Our Background with DCMP
We place high priority on the quality of work we deliver. Even more, though, we value client relationships. For years now, we’ve partnered with the Described and Captioned Media Program (DCMP), an on-demand video service or “lending library” designed for children pre-K through 12th grade who are deaf, hard of hearing, blind, visually impaired, or deaf-blind. We’ve worked with DCMP on a number of projects, rolling up our sleeves to solve user experience challenges and creatively deliver on requested features. Our past work focused on redesigning dcmp.org, creating a design system, and accessibility testing new features. Most recently, however, we continued our multi-year partnership by tackling a less familiar project scope: native app development.
At the time DCMP approached us about this project, we had a stronger background in web-based application development than native app development. However, DCMP wanted to work with a partner they trusted—and one who knew how to problem solve. They were confident we could deliver. That’s the thing about working collaboratively with a partner year after year, the transparency leads to trust, which leads to high-quality work.
Problem solving at Sparkbox starts with a Discovery Phase. For this project, we spent a few weeks exploring environments, limitations, opportunities for parity across platforms, and dependencies. We also gathered feature requirements, knowing that the native experience was going to be an iterative one—not all the features a user could access in the browser application would be available on the native apps. We experienced the technologies we were building for, like Roku and AppleTV, in a very hands-on way. We dug in and investigated what it would be like to build and ship in these environments (tvML vs native Swift, for example).
The tangible outcomes of this discovery work included a story dependency map (which specified the types and sizes of features), dependencies, and where developers could work asynchronously. This story dependency map was ultimately used throughout the project as one tool to track our progress and note alterations. A user flow diagram was another outcome, displaying the views and path points—both forward and backward—of when a user is in the app. All this work positioned our developers from the unknown into the known so they could get up-to-speed effectively.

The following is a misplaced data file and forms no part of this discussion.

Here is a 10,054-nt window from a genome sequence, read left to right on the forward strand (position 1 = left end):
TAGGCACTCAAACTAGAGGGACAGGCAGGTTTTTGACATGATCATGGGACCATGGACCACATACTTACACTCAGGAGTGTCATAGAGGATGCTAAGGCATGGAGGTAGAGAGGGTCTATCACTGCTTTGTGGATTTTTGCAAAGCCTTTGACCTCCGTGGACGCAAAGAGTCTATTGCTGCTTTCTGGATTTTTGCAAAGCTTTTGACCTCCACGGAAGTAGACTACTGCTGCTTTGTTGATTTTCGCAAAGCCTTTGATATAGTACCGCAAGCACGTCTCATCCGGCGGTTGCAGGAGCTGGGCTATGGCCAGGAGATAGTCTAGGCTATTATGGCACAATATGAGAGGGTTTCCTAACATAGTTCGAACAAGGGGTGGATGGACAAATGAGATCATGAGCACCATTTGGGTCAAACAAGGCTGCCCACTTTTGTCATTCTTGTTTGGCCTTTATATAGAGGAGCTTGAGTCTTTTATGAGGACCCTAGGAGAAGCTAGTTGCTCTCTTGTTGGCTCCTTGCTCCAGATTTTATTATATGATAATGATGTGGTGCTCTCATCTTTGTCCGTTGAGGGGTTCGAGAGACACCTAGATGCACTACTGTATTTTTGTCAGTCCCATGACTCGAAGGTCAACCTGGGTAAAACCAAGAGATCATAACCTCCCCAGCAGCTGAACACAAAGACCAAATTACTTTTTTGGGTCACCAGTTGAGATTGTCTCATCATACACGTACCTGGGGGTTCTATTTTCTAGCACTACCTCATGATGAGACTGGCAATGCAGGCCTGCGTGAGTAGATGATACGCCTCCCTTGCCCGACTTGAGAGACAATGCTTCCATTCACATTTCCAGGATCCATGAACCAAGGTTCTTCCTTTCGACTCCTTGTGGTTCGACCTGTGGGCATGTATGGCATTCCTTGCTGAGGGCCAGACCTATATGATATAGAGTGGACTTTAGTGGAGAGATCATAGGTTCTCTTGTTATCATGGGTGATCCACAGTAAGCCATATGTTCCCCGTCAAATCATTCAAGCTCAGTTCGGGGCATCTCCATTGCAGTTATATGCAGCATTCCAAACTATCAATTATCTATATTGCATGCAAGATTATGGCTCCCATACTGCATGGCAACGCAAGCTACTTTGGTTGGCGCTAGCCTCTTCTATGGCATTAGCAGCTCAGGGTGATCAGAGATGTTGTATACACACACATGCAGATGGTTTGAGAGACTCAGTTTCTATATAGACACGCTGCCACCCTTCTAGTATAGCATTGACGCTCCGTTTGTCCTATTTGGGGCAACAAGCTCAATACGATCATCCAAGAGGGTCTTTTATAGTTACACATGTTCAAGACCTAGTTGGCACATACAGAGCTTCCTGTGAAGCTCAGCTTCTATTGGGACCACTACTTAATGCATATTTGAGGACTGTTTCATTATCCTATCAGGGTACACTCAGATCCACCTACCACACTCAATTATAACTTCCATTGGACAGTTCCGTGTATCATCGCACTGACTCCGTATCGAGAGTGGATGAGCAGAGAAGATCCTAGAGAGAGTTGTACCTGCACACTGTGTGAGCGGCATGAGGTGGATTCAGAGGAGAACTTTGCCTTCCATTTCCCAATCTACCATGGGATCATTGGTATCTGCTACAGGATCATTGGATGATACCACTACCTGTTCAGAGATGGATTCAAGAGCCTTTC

Working and Learning Together
Following the Discovery and these documentation deliverables, we worked with DCMP on project processes, like what tight feedback loops would look like and how to keep the review process on a smaller development team from being blocked with a single point of failure. This resulted in our two teams becoming one: their developers and ours both writing and reviewing code, participating in daily standups and retros, and pairing.
One of the earlier challenges in working together was figuring out how exactly to have those tight feedback loops with Roku where there wasn’t a dedicated simulator. We solved this by using a hardware dongle to project the Roku box onto the screen. Later when we were in the thick of development, we were presented with more challenges we had to creatively solve as a team. For example, how would we handle the particular use case of a seasonless series? How could we create scenarios where the app fails gracefully? With these challenges, as with all the others, we solved them collaboratively. We got on Slack and Zoom to make sure all members had the opportunity to share their good ideas.
Honest Partnerships Lead to Quality Products
With a solid Discovery and process in place, we were set up to achieve success just as in any other development project—because success is rooted in good planning and development practices, which translate to many mediums. Our strengths in these areas—plus web technologies and user experience—allowed us to deliver great native app products that met DCMP’s users’ needs.